The problem with that is that it's a horrendously weak justification for only concerning themselves with businesses needs. And sure, they're important to the economy BUT what about people? Is it okay to dismiss people's needs or give weak justifications in order to protect businesses who, more than likely, are going to ship jobs offshore anyway?

Today I watched a documentary called "Food Inc." and while parts of it were horribly difficult to follow (mainly because it was made for an American audience. I'm starting to think that the insistence on the imperial system is so that points of comparison can't be made with other countries. Another way to make themselves insular), the same themes seemed to be coming up time and time again.

The documentary was a little disappointing in that they seemed to be naively under the impression that we can vote with our feet!

Why do I think this is horribly naive? Because everything is done to mislead us. For example, take free range chickens. The only difference that I know of between free range and factory chickens is that:

  1. They're not in cages. This doesn't mean that they aren't in horribly unsanitary, overcrowded, dark conditions.
  2. They are given the opportunity to get outside - and as far as I know, there's no minimum size on a door (i.e. if you have 2000 hens in a shed, with an door that only allows one chicken out at a time, then very few of the chickens will actually make it outside).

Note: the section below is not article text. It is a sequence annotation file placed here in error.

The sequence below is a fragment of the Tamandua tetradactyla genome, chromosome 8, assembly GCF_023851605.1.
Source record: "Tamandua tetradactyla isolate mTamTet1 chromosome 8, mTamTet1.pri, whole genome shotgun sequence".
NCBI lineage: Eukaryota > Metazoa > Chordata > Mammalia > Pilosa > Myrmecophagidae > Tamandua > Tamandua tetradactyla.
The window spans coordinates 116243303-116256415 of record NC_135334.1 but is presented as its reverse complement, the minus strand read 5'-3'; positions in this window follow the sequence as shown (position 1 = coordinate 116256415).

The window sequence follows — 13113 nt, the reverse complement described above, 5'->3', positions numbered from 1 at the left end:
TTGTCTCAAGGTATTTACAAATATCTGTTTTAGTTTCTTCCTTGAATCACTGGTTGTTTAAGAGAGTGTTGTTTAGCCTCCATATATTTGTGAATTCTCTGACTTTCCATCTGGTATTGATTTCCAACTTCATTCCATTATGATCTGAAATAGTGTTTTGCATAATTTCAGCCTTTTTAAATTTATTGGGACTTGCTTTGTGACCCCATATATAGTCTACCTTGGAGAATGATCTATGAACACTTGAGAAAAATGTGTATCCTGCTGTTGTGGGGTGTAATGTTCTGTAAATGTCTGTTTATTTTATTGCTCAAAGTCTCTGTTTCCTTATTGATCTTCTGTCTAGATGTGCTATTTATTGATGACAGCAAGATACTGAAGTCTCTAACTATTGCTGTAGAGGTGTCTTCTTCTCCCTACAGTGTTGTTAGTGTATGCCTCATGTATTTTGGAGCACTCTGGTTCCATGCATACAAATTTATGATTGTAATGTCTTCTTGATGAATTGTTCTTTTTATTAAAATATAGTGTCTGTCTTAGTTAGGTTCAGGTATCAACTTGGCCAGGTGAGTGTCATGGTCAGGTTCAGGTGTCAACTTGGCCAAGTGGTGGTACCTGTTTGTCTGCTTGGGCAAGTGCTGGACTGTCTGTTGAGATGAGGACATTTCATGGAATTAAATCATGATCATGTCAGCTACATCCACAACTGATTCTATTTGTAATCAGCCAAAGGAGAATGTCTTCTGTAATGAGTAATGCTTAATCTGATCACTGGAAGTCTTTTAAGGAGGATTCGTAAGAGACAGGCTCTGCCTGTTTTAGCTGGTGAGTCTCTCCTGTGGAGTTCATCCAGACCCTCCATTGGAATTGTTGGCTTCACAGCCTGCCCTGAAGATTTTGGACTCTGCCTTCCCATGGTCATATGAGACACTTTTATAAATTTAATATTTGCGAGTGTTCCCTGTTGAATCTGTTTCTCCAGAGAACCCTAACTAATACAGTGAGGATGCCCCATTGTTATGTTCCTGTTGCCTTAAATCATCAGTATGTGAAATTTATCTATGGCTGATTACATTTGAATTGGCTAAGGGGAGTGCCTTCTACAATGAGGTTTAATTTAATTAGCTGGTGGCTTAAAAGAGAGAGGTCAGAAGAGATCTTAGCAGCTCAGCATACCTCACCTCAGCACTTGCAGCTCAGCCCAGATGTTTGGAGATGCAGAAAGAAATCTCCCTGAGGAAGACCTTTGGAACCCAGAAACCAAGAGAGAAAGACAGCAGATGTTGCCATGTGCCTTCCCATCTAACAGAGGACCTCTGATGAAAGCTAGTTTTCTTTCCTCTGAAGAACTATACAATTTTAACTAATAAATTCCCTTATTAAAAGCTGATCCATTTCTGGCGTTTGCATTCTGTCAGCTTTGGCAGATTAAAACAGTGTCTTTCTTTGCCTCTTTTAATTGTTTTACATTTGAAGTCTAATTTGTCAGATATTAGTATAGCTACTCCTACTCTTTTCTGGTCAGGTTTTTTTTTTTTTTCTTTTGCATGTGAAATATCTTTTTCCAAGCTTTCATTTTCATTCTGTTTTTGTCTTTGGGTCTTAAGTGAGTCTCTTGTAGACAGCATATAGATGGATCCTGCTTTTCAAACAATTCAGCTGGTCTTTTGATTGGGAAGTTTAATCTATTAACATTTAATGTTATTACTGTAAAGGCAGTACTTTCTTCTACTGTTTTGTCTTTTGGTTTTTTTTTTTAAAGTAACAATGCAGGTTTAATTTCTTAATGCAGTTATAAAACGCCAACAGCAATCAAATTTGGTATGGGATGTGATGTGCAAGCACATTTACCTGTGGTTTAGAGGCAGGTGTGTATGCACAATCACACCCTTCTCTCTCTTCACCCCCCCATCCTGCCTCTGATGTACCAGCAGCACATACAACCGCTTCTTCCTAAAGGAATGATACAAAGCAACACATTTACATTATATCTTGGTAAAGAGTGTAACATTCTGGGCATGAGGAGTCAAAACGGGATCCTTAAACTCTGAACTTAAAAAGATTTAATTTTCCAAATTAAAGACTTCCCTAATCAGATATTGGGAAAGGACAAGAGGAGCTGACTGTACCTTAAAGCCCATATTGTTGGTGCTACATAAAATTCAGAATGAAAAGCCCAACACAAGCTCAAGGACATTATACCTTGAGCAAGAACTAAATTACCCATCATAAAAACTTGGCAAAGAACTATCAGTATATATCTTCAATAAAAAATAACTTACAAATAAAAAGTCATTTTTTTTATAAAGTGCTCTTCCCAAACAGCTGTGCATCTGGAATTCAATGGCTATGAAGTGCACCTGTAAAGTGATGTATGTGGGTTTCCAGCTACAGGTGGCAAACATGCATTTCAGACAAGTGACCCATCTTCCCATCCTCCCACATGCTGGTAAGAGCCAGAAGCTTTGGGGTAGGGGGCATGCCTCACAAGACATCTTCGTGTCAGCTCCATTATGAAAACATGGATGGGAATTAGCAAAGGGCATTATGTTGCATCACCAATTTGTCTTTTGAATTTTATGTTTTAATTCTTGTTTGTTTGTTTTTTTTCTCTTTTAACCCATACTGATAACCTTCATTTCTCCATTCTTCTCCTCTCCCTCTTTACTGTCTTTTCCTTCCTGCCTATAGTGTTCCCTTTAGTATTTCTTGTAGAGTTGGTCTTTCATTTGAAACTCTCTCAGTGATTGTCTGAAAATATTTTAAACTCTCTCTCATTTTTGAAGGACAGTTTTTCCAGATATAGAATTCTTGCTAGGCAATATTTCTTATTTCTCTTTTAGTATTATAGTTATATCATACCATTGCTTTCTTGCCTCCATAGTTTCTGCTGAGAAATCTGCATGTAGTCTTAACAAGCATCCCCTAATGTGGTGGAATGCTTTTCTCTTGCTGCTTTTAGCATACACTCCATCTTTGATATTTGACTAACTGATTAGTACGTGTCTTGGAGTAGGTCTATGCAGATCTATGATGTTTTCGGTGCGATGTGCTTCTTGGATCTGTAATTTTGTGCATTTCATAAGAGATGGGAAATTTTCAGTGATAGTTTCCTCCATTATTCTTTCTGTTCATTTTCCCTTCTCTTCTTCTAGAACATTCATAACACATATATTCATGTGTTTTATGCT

Labelling on food is kept to a minimum. We don't really know what we're buying. Terms are thrown at us such as "organic" (a buzzword if ever I heard one. Think about it - Organic Chemistry includes oil, man-made oil derived polymers etc.). We don't have to be informed of the fact that products contain genetically modified ingredients.

Likewise, when's the last time you saw ethical clothing which didn't cost the earth (i.e. you could buy from boutiques knowing that the clothing was made in the back of the store)? We've all been conditioned to believe that this is okay so long as we're getting cheap clothing. What if clothing was labelled with:
  1. The minimum age of the workers (sort of like a blended whiskey).
  2. The average wage of the workers.
Of course, this isn't going to happen. It would impact profits. But then, what would happen if all of them had to label their clothing as such? I imagine 1 of 2 things would happen. Either the prices go up significantly in order to protect insane profits (for which people would depressingly justify to themselves or others as if they were somehow responsible for a company's profits) or businesses would get out of the clothing business quick smart.

The Pacific Partnership Agreement seeks to give multinational corporations unprecedented control effectively asking those in the partnership to give up their sovereignty by making it possible for these businesses to sue a government if a government has affected their profits.

Food Inc. pointed out something that I only really heard about a few days ago. Around seed cultivation. It is no longer legal in America to cultivate your own soy seeds. This is also starting to happen in Mexico with corn. While you could cultivate your own corn or soy seed legally, traces of Monsanto's GM seeds (as happens with pollination) cause such practises to be illegal (or, if they're not, Monsanto has pockets deep enough to bankrupt farmers who try to do this). Why? Because it infringes on Monsanto's patents.